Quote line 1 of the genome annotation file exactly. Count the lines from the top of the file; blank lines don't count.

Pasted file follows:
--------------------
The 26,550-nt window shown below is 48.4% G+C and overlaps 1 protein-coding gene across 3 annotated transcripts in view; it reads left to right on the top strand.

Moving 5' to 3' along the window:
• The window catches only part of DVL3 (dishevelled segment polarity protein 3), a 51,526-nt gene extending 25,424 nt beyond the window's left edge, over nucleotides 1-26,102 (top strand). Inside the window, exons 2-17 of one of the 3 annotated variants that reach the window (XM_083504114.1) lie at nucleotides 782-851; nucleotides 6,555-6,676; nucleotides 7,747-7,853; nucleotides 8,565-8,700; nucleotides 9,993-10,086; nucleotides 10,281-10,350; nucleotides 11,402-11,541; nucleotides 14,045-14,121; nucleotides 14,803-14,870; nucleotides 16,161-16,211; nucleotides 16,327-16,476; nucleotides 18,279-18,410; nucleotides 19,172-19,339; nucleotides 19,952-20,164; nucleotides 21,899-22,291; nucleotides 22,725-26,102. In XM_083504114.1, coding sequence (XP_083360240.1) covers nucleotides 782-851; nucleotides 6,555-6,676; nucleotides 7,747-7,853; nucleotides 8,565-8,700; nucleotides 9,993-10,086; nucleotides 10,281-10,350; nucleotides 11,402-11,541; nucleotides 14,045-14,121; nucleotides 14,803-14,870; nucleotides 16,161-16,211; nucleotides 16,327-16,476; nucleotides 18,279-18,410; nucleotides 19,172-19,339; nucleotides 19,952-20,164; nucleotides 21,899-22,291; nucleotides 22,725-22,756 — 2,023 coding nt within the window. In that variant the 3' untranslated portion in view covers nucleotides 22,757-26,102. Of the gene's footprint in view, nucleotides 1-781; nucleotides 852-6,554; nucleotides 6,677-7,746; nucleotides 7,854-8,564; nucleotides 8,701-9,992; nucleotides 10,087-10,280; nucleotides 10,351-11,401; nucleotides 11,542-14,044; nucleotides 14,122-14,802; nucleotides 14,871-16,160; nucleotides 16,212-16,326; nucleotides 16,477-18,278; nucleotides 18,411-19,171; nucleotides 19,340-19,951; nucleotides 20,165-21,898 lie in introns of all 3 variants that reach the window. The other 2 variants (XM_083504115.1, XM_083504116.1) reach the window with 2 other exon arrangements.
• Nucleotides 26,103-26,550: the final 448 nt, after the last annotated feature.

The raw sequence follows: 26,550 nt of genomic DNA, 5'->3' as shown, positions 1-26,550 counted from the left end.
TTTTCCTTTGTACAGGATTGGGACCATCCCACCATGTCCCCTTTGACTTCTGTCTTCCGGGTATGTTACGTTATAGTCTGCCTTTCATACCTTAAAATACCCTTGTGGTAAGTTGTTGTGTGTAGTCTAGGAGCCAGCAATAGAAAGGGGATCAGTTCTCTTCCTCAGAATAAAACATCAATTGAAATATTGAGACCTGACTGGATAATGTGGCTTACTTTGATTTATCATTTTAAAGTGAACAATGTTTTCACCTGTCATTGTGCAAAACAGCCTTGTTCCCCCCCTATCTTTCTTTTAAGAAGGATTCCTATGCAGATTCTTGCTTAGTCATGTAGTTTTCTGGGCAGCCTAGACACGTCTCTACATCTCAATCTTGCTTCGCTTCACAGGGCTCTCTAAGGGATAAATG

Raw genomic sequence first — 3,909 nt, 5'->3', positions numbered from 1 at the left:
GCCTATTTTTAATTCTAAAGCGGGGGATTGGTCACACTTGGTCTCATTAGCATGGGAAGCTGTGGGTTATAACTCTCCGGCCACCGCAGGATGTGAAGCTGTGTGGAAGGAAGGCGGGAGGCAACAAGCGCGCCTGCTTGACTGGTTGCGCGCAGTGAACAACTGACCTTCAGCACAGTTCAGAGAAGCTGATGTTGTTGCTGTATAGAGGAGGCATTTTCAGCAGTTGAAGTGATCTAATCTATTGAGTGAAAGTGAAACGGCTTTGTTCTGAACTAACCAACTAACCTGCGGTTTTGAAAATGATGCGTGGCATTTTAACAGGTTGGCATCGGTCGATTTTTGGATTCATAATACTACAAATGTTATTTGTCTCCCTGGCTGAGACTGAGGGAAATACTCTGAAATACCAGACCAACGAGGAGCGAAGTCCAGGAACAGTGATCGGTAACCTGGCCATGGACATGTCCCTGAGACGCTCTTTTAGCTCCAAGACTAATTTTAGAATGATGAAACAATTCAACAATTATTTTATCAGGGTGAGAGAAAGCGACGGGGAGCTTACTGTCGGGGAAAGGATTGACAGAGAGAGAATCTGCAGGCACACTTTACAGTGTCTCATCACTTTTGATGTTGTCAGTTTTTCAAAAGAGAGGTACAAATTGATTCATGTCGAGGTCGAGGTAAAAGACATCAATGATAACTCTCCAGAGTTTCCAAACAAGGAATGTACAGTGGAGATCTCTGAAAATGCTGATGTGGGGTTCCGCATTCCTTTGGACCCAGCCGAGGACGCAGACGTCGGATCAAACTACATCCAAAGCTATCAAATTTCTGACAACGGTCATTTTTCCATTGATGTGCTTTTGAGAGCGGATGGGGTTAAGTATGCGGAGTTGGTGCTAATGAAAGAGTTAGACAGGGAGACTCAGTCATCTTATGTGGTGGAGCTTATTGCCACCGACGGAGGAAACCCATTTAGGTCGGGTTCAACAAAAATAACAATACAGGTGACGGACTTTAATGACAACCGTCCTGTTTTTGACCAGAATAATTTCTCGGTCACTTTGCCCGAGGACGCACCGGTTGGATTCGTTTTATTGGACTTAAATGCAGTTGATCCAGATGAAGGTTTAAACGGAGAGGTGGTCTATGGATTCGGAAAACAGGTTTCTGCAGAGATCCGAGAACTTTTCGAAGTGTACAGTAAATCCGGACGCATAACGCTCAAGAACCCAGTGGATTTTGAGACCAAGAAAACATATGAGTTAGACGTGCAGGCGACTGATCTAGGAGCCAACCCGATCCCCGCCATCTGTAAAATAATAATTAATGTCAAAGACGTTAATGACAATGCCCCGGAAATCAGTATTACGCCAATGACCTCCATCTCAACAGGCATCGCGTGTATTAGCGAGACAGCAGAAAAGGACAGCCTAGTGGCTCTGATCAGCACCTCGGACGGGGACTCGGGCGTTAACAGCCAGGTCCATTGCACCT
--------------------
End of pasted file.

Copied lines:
The 26,550-nt window shown below is 48.4% G+C and overlaps 1 protein-coding gene across 3 annotated transcripts in view; it reads left to right on the top strand.